On November 9, 2005, President George W. Bush awarded Paul Rusesabagina, a Rwandan hotelier, with the Presidential Medal of Freedom. Rusesabagina “bears witness to an evil of the 20th century,” Bush said, as he repeated the story made famous by the Hollywood film “Hotel Rwanda.” Today, Rusesabagina sits in a Rwandan prison, facing trial on charges of terrorism, arson, kidnap, and murder charges. While Rusesabagina deserves praise for his 1994 actions, such good deeds cannot trump the reality of what Rusesabagina has become. In effect, he has become the Rwandan equivalent of Burmese politician and Nobel Laureate Aung San Suu Kyi. While many in the West once praised Aung San Suu Kyi as a democrat, such past praise cannot erase her subsequent apologia for the Rohingya genocide.
Paul Rusesabagina’s path to fame began when author Philip Gourevitch interviewed him for his 1998 book, We Wish to Inform You That Tomorrow We Will be Killed with Our Families. Sen. Bob Dole awarded him the Immortal Chaplain’s Prize for Humanity. After Hotel Rwanda’s release, Rusesabagina both hit the speaker’s circuit in earnest and augmented his activism. On February 20, 2005, for example, he spoke at a Chicago church and shortly after set up the Hotel Rwanda Rusesabagina Foundation, in theory, to support children orphaned and women abused during the genocide. On October 3, 2005, he testified in the case of Ephrem Nkezabera, the so-called “genocide banker” whom Belgian authorities had found hiding in Brussels and, just over a month later, accepted the Presidential Medal of Freedom.
Perhaps such fame went to his head and whetted his ambitions. In June 2006, he founded the Parti Démocratique au Rwanda-Ihumure Party. That same month, he flew to Barcelona and met a number of activists from and sympathizers to the Democratic Forces for the Liberation of Rwanda (FDLR), an armed group dedicated to the violent overthrow of the Rwandan government. The United Nations Security Council, United States, and European Union have designated the FDLR to be a terrorist group.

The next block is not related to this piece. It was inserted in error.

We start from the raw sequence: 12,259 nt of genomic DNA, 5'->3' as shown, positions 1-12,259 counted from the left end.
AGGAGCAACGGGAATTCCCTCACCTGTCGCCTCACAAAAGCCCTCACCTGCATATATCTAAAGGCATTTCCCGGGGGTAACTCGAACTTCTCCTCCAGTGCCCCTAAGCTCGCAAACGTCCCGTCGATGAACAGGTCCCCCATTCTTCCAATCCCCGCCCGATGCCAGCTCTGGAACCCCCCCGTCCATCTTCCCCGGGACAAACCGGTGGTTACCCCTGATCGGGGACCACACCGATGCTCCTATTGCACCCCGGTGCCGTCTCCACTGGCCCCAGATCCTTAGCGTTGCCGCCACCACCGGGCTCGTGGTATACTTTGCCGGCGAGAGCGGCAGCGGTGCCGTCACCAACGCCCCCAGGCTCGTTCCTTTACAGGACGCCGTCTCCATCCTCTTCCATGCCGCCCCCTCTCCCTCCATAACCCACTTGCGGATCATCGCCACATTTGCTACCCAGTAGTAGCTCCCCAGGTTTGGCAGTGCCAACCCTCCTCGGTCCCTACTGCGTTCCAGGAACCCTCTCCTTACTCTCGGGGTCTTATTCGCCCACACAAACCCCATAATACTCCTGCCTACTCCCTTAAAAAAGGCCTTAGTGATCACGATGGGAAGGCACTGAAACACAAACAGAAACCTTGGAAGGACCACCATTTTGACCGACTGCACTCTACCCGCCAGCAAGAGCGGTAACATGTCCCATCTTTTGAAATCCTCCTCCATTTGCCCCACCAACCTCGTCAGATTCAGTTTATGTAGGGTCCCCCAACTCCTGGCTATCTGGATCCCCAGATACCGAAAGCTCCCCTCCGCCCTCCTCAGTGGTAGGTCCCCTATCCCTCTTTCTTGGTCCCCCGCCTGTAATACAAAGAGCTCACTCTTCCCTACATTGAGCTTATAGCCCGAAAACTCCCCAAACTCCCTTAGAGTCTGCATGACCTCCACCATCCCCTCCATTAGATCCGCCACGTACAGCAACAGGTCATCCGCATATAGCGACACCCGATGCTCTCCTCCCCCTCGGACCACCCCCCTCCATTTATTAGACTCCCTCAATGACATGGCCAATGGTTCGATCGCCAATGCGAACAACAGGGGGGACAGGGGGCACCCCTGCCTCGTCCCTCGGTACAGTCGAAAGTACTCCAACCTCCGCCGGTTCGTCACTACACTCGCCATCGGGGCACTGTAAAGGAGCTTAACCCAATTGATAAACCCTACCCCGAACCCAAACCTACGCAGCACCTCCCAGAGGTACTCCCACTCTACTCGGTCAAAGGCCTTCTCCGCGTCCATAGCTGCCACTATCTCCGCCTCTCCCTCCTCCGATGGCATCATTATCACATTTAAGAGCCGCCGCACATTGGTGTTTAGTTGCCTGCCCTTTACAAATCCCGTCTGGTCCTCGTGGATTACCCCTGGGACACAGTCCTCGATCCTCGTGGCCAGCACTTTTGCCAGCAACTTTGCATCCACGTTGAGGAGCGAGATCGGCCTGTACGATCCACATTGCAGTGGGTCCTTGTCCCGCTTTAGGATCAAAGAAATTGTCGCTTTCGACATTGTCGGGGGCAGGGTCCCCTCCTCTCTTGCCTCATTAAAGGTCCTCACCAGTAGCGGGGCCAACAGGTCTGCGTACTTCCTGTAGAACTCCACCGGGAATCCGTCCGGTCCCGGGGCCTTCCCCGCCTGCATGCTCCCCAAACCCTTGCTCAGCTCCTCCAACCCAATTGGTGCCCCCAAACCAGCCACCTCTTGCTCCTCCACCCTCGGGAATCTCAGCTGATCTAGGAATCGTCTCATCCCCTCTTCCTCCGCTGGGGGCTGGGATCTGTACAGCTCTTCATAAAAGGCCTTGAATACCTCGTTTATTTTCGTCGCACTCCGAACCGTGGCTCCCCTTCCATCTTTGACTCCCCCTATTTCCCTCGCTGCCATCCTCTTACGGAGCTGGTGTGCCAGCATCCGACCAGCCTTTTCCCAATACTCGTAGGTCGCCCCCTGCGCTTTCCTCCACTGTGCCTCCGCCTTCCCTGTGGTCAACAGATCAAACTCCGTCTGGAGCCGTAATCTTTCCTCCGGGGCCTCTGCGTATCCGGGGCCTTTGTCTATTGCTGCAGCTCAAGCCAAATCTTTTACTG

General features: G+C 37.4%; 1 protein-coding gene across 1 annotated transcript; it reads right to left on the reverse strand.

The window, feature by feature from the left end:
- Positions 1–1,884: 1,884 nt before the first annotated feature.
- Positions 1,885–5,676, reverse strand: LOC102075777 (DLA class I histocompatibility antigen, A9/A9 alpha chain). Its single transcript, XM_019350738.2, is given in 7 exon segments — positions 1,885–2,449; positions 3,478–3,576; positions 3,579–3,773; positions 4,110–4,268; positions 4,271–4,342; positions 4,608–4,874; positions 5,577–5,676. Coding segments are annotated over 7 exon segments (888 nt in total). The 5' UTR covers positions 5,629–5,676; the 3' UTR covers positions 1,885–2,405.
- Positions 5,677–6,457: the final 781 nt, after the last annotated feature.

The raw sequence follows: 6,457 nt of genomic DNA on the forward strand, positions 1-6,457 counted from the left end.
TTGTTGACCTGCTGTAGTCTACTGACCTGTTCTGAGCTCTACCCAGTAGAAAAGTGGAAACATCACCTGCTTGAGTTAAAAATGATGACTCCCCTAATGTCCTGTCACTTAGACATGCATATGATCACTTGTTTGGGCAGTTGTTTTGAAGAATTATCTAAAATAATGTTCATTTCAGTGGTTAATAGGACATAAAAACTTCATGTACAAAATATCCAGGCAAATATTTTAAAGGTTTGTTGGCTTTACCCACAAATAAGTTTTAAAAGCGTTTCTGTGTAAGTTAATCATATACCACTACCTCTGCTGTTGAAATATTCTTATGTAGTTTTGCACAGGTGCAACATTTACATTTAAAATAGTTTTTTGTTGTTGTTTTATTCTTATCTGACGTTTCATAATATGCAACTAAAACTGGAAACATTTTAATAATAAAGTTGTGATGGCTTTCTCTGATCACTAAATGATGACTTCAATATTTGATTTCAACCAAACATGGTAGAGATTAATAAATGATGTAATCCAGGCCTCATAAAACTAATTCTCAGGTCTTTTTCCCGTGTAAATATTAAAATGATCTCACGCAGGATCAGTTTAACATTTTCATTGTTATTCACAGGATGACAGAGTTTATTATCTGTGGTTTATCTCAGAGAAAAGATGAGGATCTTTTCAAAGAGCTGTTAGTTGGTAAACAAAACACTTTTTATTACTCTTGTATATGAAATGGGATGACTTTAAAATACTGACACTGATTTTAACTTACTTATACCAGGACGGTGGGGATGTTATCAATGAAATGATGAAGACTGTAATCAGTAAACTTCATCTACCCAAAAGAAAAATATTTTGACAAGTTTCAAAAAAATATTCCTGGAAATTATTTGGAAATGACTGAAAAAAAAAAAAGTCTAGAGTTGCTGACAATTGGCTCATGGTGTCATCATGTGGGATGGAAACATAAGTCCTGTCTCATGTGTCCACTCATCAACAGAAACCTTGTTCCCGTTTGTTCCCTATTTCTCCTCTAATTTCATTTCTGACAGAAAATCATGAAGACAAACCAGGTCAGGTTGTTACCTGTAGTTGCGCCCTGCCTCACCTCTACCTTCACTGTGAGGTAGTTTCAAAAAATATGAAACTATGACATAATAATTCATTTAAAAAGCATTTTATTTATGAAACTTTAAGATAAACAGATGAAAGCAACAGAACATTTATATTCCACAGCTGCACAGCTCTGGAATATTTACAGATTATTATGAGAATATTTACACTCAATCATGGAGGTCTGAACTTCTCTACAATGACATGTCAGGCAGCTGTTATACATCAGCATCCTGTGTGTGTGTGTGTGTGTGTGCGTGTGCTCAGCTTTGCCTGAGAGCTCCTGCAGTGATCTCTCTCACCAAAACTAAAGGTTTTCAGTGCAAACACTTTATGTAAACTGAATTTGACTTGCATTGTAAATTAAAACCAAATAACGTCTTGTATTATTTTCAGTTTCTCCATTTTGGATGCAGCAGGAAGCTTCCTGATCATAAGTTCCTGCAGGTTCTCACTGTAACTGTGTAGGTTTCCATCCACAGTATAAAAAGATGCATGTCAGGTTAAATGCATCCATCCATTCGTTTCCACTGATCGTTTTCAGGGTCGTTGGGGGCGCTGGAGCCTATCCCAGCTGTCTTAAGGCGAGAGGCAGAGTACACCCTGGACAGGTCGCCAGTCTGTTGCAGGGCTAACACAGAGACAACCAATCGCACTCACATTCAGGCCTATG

As Rusesabagina grew more active, he also became more confrontational. In a June 14, 2006, Voice of America interview, he falsely alleged ongoing genocide against the Hutu, the group whose political leaders had perpetrated the original genocide. This accusation of “double genocide” and, in effect, moral equivalence for the crimes in Rwanda, would become a frequent theme in subsequent media interviews. In a February 6, 2007, Chicago Public Radio interview, for example, he alleged that Rwandan Patriotic Front, the party of Rwandan president Paul Kagame and the group which ousted the Hutu leaders conducting genocide in 1994, had actually directed the genocide as part of a false flag operation. This is akin to suggesting the Armenians massacred themselves to slander the Turks, or the Jews were responsible for the Holocaust. This same paranoia and conspiratorial embrace was on display when, against the backdrop of Kagame's visit to the United Kingdom, Rusesabagina sent an open letter to Queen Elizabeth II. A subsequent Chicago radio interview claimed that Rwandan forces were burning Hutus en masse and burned their bodies in the forest. While some human rights groups repeated the accusations uncritically, investigators could find no forensic evidence; neither open pit fires nor the ovens Rusesabagina alleged could reach the heat needed to destroy bone. Simply put, Rusesabagina had lied. As a Belgian citizen living in Brussels, Rusesabagina is entitled to freedom of speech; he can spin whatever conspiracies he wants at the expense of his own credibility. Where Rusesabagina really crossed the line, however, was with his embrace of the FDLR and its terror campaign.